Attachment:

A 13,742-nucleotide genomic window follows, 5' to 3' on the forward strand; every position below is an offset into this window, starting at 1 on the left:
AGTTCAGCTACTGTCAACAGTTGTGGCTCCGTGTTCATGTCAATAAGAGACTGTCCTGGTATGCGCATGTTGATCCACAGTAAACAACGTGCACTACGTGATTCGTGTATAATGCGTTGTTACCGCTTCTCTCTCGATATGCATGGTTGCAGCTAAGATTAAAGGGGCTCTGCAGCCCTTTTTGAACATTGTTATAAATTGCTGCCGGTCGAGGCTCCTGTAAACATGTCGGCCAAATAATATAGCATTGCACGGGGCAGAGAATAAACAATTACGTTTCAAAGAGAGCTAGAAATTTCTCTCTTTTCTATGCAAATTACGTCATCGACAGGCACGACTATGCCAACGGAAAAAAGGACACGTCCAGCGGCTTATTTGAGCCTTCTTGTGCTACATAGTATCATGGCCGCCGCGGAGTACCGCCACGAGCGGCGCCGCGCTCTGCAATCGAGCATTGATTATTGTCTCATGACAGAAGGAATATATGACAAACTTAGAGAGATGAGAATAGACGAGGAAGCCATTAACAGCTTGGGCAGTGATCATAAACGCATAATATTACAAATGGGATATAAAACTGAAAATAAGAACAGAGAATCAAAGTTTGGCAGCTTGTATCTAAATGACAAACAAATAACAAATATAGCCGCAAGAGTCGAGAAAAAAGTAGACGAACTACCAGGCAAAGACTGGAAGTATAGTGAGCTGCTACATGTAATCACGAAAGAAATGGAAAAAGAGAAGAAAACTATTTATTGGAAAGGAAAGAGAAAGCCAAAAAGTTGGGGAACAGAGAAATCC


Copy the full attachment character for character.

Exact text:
A 13,742-nucleotide genomic window follows, 5' to 3' on the forward strand; every position below is an offset into this window, starting at 1 on the left:
AGTTCAGCTACTGTCAACAGTTGTGGCTCCGTGTTCATGTCAATAAGAGACTGTCCTGGTATGCGCATGTTGATCCACAGTAAACAACGTGCACTACGTGATTCGTGTATAATGCGTTGTTACCGCTTCTCTCTCGATATGCATGGTTGCAGCTAAGATTAAAGGGGCTCTGCAGCCCTTTTTGAACATTGTTATAAATTGCTGCCGGTCGAGGCTCCTGTAAACATGTCGGCCAAATAATATAGCATTGCACGGGGCAGAGAATAAACAATTACGTTTCAAAGAGAGCTAGAAATTTCTCTCTTTTCTATGCAAATTACGTCATCGACAGGCACGACTATGCCAACGGAAAAAAGGACACGTCCAGCGGCTTATTTGAGCCTTCTTGTGCTACATAGTATCATGGCCGCCGCGGAGTACCGCCACGAGCGGCGCCGCGCTCTGCAATCGAGCATTGATTATTGTCTCATGACAGAAGGAATATATGACAAACTTAGAGAGATGAGAATAGACGAGGAAGCCATTAACAGCTTGGGCAGTGATCATAAACGCATAATATTACAAATGGGATATAAAACTGAAAATAAGAACAGAGAATCAAAGTTTGGCAGCTTGTATCTAAATGACAAACAAATAACAAATATAGCCGCAAGAGTCGAGAAAAAAGTAGACGAACTACCAGGCAAAGACTGGAAGTATAGTGAGCTGCTACATGTAATCACGAAAGAAATGGAAAAAGAGAAGAAAACTATTTATTGGAAAGGAAAGAGAAAGCCAAAAAGTTGGGGAACAGAGAAATCC